“Let us roam with the stars, because they dance around us” this is the start to Nefro Poetess – Episode 1; Guide Me Home. Nefro Poetess is a three-part web-series by filmmaker Amahle Mtengenya and poet Fezeka Mkhabela (starring Bongani Zulu) —the pair makes use of narrative film to create a vision and bring forth an authentic voice to issues of love, loss, pain and redemption, in a way that is complex. Piece by piece the story unfolds —with Mkhabela’s voice tracking the journey.
Across the world, women not only face oppression but have become the face of that oppression, Nefro Poetess takes this notion, twists and turns it until it is limp. With a strong woman lead, it reaches deep inside and taps into personal feelings and a state of being —combining the art of filmmaking and spoken poetry into a single language.
“Poetry is becoming obsolete in the digital age. With this series, we wanted to bring our imagination around poetry to the screen. Creating an awareness around this language” explains Mtengenya.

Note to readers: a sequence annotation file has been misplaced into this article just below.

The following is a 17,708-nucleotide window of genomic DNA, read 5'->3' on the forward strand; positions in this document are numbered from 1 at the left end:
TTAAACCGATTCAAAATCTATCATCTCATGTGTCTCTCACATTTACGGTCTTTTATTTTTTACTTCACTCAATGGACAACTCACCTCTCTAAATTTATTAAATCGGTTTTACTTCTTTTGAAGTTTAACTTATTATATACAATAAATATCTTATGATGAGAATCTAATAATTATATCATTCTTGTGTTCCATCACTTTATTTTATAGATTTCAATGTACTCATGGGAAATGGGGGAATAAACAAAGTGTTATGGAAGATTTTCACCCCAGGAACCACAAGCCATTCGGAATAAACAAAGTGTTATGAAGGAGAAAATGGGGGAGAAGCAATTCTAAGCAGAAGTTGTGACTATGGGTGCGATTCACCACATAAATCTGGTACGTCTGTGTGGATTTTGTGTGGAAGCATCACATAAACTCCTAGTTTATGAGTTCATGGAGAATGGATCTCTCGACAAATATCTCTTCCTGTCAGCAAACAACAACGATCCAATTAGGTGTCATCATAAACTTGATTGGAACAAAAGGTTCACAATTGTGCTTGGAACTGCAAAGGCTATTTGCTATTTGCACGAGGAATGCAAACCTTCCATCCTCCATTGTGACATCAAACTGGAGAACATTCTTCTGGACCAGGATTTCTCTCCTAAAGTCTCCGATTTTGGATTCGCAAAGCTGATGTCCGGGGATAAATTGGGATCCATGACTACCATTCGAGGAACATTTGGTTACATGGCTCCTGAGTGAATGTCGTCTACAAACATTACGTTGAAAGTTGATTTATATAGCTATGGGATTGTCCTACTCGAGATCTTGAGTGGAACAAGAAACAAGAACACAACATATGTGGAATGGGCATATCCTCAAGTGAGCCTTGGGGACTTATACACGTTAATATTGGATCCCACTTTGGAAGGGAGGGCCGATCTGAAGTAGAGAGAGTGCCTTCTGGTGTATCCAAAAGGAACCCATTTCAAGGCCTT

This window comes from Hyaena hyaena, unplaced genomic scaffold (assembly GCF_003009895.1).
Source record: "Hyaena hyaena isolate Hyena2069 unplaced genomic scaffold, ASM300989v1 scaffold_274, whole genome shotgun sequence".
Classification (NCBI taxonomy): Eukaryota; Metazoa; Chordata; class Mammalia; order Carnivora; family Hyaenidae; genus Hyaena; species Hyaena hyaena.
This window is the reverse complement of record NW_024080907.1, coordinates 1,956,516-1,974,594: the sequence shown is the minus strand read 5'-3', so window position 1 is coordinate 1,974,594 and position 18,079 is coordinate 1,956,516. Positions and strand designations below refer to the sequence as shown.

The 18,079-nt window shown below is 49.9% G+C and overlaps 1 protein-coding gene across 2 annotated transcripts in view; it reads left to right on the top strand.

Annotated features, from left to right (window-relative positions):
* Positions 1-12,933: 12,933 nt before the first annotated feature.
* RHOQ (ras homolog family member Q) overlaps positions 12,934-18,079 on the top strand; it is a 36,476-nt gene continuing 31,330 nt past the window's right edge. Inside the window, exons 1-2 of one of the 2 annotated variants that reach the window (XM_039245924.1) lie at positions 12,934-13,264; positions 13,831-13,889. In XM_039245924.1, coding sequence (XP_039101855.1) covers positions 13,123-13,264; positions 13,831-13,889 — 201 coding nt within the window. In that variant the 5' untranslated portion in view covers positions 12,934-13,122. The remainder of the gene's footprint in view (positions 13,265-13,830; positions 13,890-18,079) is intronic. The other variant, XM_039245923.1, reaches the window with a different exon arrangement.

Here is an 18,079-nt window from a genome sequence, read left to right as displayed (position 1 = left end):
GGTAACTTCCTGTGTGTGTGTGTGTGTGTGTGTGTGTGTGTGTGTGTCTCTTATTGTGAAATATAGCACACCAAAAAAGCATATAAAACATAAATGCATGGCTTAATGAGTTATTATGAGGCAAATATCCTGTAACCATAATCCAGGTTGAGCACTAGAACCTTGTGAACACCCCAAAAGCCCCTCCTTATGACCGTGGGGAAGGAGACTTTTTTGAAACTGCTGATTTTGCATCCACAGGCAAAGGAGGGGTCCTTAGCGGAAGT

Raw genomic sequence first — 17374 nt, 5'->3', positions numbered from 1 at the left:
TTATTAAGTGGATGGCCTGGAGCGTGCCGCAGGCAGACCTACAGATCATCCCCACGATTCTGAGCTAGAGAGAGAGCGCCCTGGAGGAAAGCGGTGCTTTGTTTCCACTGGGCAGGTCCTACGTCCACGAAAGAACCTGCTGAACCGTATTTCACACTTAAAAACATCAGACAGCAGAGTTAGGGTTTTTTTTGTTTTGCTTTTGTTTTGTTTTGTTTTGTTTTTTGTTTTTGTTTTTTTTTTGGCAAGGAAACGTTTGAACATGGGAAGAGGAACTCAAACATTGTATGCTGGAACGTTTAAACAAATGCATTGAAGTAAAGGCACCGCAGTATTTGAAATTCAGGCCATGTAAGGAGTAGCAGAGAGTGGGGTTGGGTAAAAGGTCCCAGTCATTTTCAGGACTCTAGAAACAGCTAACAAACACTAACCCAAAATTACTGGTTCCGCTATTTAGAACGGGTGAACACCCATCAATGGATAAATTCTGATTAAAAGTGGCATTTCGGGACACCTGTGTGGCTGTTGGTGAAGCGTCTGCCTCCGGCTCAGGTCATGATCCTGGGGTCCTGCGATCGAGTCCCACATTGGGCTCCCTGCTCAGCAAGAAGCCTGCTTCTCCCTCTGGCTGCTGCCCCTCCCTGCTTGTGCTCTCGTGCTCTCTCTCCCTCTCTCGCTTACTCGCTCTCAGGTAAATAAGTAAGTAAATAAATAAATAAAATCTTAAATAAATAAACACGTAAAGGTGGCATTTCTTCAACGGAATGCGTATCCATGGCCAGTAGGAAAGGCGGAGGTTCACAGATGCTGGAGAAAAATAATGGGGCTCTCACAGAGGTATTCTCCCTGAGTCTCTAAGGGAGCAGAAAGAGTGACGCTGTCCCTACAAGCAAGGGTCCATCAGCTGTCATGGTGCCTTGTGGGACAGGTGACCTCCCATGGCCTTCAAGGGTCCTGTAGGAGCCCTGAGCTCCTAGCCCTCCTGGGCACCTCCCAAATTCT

Roses, soft pallets, face-painting and ethereal, suspenseful music grace the screen ushering in new voices through independent storytelling. The slight changes in gradient influence the elements that make Nefro Poetess a powerful piece, it is multivalent and highly emotive. An oral and visual experience transporting the viewer into a tense reality.
Mtengenya and Mkhabela are film students at the University of the Witwatersrand (WITS) and Zulu studies architecture at Tshwane University of Technology (TUT). The work was born following a film-school research project and a strong friendship between the three —anchored by a deep desire to “create things that people can relate to”. They hope to expand on the ideas of visual poetry and online cinema by extending the web-series. Their shared objective is to use these mediums to tell more authentic, personal stories.
This beautiful treasure box of a web-series persuades, informs and connects through its slow pace and relatable nature. Part one; ‘Guide Me Home’ is a poem about love; the second part; ‘Painkiller’ expresses pain and loss, while the third; ‘Third Eye Queen’ is redemptive. “Live in truth because you know a black queen never truly dies” – hails Mkhabela…… a resurrection.
Through this project, language becomes its own topography used to create a space for reflection. Beauty, fragility and authenticity combine to create an indispensable memory.